Referring to FIG. 4, when the raw conference data is sent to the RU 600 (step 325 of FIG. 3a) the data flows as indicated by arrow 4A to the initial storage unit 605 which merely receives and writes the compressed conference data streams to a storage device, such as disk array 610, throughout the conference. By storing the data in unprocessed form, the RU 600 enables all transcription of data into a playable recording to be postponed until after the conference has ended.
In the process of FIG. 3a, the conference ends at step 330. The MCU can terminate the conference when the attendees have signed off, upon a signal by an authorized attendee or a meeting moderator, or automatically at a predetermined time. The MCU ceases to stream conference data to the RU when the conference ends at step 330. This begins a waiting step 335. As shown in FIG. 4, during the waiting step (335) the storage unit 610 of the RU 600 holds the initially-stored, raw conference data in the form of intermediate binary audio and video files. The waiting step 335 can be any period of time until a transcribing of the data is to occur during the “post-conference processing” step 340.
According to an aspect of the invention, the RU postpones processing the stored data into a playable format until the “post-conference processing” step 340 after the conference has ended. Generally, the post-conference processing step 340 is a transcription session for tasks associated with converting the stored wire-format conference data into a playable, standard format recording. For example, the post-conference processing step 340 may involve decompressing, audio mixing, and reencoding data. By postponing processing-intensive tasks until after the conference, the MCU processing resources can advantageously be dedicated to administrative tasks such as conference stream routing. Another advantage is that the decode/re-encode process no longer has to be done in real-time.
Turning to FIG. 3b, the post-conference processing step 340 is illustrated in greater exemplary detail. In order to efficiently utilize computer processing resources, the post-conference process 340 of FIG. 3b is initiated at step 342 based on one or more parameters selected to avoid using processing resources needed for other tasks considered to be more time-critical. One of the parameters may be the scheduled time a conference. For example, the initiating step 342 occurs at a time when no conferences, or a minimal number of conferences, are being,conducted such as during gaps between scheduled conferences or at a preset time during which the conference service is typically least busy, e.g., 3 a.m. Another parameter may be the actual duration of a conference, for example, wherein the post-conference process is initiated immediately after the conference has ended, after all attendees have signed off.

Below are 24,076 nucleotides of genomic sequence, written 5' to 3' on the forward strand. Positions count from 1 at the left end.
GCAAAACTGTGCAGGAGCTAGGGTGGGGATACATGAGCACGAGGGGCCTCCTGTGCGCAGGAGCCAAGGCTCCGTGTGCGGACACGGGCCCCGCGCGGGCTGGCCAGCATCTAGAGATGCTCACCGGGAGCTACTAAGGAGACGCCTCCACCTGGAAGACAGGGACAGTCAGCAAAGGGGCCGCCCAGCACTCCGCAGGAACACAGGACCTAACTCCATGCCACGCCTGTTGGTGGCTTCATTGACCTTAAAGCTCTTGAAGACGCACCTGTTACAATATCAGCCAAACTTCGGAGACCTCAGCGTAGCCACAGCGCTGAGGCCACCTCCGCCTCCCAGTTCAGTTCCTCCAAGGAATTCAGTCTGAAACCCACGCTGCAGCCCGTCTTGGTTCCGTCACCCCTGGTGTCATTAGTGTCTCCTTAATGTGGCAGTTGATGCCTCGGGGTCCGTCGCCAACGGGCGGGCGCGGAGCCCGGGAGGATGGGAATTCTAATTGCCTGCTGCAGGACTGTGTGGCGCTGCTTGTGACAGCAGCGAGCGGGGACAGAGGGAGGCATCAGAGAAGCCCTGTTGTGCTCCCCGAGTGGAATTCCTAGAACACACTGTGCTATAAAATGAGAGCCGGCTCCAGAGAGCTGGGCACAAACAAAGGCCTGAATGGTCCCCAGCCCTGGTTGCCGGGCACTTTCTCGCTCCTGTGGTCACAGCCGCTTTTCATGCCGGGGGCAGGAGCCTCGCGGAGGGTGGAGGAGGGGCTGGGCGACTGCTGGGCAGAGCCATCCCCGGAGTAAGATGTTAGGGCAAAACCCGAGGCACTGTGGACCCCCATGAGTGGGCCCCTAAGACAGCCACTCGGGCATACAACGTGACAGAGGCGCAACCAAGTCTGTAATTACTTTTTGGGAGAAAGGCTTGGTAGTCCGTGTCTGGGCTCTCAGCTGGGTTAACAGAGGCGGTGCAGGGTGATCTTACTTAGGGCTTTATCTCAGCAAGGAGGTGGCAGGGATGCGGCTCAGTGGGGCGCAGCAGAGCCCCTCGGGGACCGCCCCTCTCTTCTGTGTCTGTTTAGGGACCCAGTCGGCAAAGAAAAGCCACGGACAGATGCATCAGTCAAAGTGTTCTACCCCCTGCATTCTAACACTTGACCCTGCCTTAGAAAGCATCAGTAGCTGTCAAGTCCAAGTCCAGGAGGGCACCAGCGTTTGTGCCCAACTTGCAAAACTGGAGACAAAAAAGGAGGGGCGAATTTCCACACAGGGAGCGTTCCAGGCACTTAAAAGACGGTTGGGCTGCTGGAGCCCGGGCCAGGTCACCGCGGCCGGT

Optionally, an algorithm balances a plurality of parameters to determine an appropriate time to initiate the post-conference processing jobs from one or more stored conferences. In addition to the above conference schedule and duration parameters, another such parameter is the remaining capacity of the RU storage unit, to initiate transcribing if the storage unit is reaching a full condition. An further parameter includes the level of CPU usage of machines which can perform the transcribing tasks, e.g., the RU itself or separate transcribing computers.
In any case, when the post conference processing is initated, the RU sends the initially stored data to an appropriate address for transcription. The RMC 615 of the RU 600 illustrated in FIG. 4 can initiate the post conference processing based on the initiation algorithm criteria.
After the initiation step 342, still referring to FIG. 3b, the initially stored raw data is read at step 344 for transcribing. For example, in the embodiment of FIG. 4, the RMC 615 sends an initiation signal 4B, thereby causing the initially stored data to be sent from the disc array 610 to the transcribing computer 620, as indicated by arrow 4C.
A transcribing step 346 occurs upon the reading of the initially stored raw data, as shown in the flow chart of FIG. 3b. The transcribing step 346 includes any appropriate data processing needed to convert from the raw wire format in which the data was initially stored to a readily readable standard format file. Accordingly, the transcribing step can vary depending upon the wire and standard formats used. For exemplary purposes, the transcribing step will be generally described in an exemplary embodiment wherein the wire format is WMA and WMV, and wherein ASF is the standard format for the end recording. Those skilled in the art will recognize that other formats could be used as well.